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Your Questions Answered: The Dubious Anonymity of Virtual Currency Transactions

Question: Bitcoin being treated as property by the IRS was partially related to not being “legal tender in any nation.” Does the fact that El Salvador is now using cryptocurrency have any cascading ramifications for tax/currency treatment of bitcoin in the U.S.? Answer: The Department of Justice recently issued a news release to strike terror in the hearts of anyone attempting to execute cryptocurrency tax shenanigans. Similarly, the federal court for the Northern District of California entered an order authorizing a John Doe’s summons on Payward Venture Inc. and subsidiaries d/b/a Kraken. The IRS wants to look at the records of U.S. taxpayers who conducted at least the equivalent of $20,000 in transactions in cryptocurrency during the years 2016 to 2020. What’s with all the sudden interest in crypto, and why are the feds looking to snoop around retroactively? If you’re curious to find out why and how to stay off its radar, keep reading.

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How to Qualify for More Interest Deductions You Didn’t Pay

Question: Can I increase my business tax deductions with interest the Small Business Administration (SBA) paid during the COVID-19 pandemic? Answer: In short, yes. But it depends on the type of loan, forgiveness options, and loan status. We here at Think Outside the Tax Box sure like the way you’re thinking! One of the benefits created through the CARES Act included payments on existing SBA loans. In addition, new SBA loans created through the PPP and EIDL programs included deferred payments for the first six months of the loan. Depending on your current situation, you may actually qualify for the interest deduction, even if the SBA paid it on your behalf! To learn how to qualify, continue reading.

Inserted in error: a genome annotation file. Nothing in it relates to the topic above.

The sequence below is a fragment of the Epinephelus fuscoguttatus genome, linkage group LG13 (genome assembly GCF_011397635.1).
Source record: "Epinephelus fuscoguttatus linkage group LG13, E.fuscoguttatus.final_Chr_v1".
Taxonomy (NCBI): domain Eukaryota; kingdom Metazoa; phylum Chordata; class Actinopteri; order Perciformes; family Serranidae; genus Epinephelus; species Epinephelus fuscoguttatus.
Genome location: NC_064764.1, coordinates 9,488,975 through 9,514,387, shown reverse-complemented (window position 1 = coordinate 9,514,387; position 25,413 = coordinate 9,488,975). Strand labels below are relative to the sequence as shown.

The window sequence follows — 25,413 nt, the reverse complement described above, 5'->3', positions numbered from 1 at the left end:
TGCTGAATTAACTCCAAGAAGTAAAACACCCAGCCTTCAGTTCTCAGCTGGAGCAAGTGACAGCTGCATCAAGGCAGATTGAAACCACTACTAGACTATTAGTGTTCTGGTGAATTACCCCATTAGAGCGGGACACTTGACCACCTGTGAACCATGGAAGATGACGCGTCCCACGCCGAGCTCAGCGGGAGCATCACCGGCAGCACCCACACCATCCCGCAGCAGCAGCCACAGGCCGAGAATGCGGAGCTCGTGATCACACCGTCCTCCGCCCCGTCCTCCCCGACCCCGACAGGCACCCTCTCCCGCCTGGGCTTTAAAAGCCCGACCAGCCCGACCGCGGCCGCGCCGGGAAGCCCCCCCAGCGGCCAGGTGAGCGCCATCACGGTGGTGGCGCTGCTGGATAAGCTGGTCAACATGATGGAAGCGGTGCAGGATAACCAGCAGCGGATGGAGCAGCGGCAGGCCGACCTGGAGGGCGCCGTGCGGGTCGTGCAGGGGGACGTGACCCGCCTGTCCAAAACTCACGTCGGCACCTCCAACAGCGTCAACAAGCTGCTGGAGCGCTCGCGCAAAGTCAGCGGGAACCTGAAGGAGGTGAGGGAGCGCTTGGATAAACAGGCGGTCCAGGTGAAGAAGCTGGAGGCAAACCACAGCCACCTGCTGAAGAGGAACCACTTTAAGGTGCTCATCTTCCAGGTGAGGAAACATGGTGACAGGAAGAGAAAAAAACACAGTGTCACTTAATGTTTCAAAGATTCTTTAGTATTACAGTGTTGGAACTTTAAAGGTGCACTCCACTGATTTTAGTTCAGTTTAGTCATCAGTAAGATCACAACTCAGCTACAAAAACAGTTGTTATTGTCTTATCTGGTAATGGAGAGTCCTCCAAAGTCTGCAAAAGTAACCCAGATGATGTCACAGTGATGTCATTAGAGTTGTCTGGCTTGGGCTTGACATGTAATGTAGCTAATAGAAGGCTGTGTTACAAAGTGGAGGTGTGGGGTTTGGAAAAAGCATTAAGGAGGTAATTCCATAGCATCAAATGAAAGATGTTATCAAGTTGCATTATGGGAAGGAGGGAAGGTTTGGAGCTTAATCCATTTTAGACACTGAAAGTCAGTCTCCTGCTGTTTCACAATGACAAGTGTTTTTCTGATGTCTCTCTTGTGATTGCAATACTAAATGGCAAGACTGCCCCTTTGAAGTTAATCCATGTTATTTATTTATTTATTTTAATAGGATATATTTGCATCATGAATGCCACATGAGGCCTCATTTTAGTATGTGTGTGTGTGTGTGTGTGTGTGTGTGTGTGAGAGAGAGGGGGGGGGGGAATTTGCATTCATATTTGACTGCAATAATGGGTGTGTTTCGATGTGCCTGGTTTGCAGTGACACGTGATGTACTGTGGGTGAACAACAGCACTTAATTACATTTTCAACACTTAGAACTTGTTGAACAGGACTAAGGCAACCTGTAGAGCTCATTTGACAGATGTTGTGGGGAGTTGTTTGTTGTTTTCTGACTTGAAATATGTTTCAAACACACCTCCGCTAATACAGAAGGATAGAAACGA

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Trump Corporation Charged in Fringe Benefits Tax Fraud Scheme – How to Do It the Legal Way

Prosecutors in New York have charged the Trump Corporation with tax fraud related to deductions of more than $1 million in fringe benefits over 15 years. The Manhattan DA indicted longtime CFO Allen Weisselberg for tax evasion on $1.7 million in business deductions, which paid for an apartment, private school tuition for family members, two Mercedes Benz vehicles, and other perks in exchange for his employment at the Trump Organization. The former President and company spokespeople responded that every company deducts fringe benefits, describing the charges as a witch hunt or political gamesmanship by opponents. If this leaves you a tad confused about whether or not you can deduct fringe benefits for yourself or employees in your small business, rest assured, there is a legal way to do it. Keep reading to discover the right way to deduct non cash or other indirect fringe benefits.